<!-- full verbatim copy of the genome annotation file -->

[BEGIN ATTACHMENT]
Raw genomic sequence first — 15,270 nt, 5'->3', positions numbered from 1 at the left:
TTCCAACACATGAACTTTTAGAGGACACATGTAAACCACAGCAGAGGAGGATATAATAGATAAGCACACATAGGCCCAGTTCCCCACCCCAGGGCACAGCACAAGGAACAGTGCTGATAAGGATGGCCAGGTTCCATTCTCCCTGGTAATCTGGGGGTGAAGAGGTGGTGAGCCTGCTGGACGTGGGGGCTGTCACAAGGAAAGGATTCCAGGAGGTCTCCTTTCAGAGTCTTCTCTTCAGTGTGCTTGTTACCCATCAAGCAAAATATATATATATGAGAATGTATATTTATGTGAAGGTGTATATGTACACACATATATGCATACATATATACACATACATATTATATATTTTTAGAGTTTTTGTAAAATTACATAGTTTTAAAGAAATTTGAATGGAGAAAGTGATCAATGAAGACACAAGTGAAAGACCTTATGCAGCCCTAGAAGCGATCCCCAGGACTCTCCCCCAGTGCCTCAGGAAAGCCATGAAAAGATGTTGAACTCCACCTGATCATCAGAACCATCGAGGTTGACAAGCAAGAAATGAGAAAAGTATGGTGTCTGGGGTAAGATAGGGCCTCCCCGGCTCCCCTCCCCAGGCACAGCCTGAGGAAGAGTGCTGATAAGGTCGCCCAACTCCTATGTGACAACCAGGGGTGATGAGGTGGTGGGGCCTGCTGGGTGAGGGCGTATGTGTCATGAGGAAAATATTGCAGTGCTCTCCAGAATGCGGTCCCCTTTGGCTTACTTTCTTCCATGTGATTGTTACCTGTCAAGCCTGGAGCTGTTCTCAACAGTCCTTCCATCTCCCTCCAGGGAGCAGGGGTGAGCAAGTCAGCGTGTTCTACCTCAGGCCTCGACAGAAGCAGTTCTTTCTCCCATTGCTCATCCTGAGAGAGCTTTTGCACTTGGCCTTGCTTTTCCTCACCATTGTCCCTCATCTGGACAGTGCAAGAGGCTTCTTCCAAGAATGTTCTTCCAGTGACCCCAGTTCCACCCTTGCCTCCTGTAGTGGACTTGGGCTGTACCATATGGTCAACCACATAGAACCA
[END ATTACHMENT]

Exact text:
Raw genomic sequence first — 15,270 nt, 5'->3', positions numbered from 1 at the left:
TTCCAACACATGAACTTTTAGAGGACACATGTAAACCACAGCAGAGGAGGATATAATAGATAAGCACACATAGGCCCAGTTCCCCACCCCAGGGCACAGCACAAGGAACAGTGCTGATAAGGATGGCCAGGTTCCATTCTCCCTGGTAATCTGGGGGTGAAGAGGTGGTGAGCCTGCTGGACGTGGGGGCTGTCACAAGGAAAGGATTCCAGGAGGTCTCCTTTCAGAGTCTTCTCTTCAGTGTGCTTGTTACCCATCAAGCAAAATATATATATATGAGAATGTATATTTATGTGAAGGTGTATATGTACACACATATATGCATACATATATACACATACATATTATATATTTTTAGAGTTTTTGTAAAATTACATAGTTTTAAAGAAATTTGAATGGAGAAAGTGATCAATGAAGACACAAGTGAAAGACCTTATGCAGCCCTAGAAGCGATCCCCAGGACTCTCCCCCAGTGCCTCAGGAAAGCCATGAAAAGATGTTGAACTCCACCTGATCATCAGAACCATCGAGGTTGACAAGCAAGAAATGAGAAAAGTATGGTGTCTGGGGTAAGATAGGGCCTCCCCGGCTCCCCTCCCCAGGCACAGCCTGAGGAAGAGTGCTGATAAGGTCGCCCAACTCCTATGTGACAACCAGGGGTGATGAGGTGGTGGGGCCTGCTGGGTGAGGGCGTATGTGTCATGAGGAAAATATTGCAGTGCTCTCCAGAATGCGGTCCCCTTTGGCTTACTTTCTTCCATGTGATTGTTACCTGTCAAGCCTGGAGCTGTTCTCAACAGTCCTTCCATCTCCCTCCAGGGAGCAGGGGTGAGCAAGTCAGCGTGTTCTACCTCAGGCCTCGACAGAAGCAGTTCTTTCTCCCATTGCTCATCCTGAGAGAGCTTTTGCACTTGGCCTTGCTTTTCCTCACCATTGTCCCTCATCTGGACAGTGCAAGAGGCTTCTTCCAAGAATGTTCTTCCAGTGACCCCAGTTCCACCCTTGCCTCCTGTAGTGGACTTGGGCTGTACCATATGGTCAACCACATAGAACCA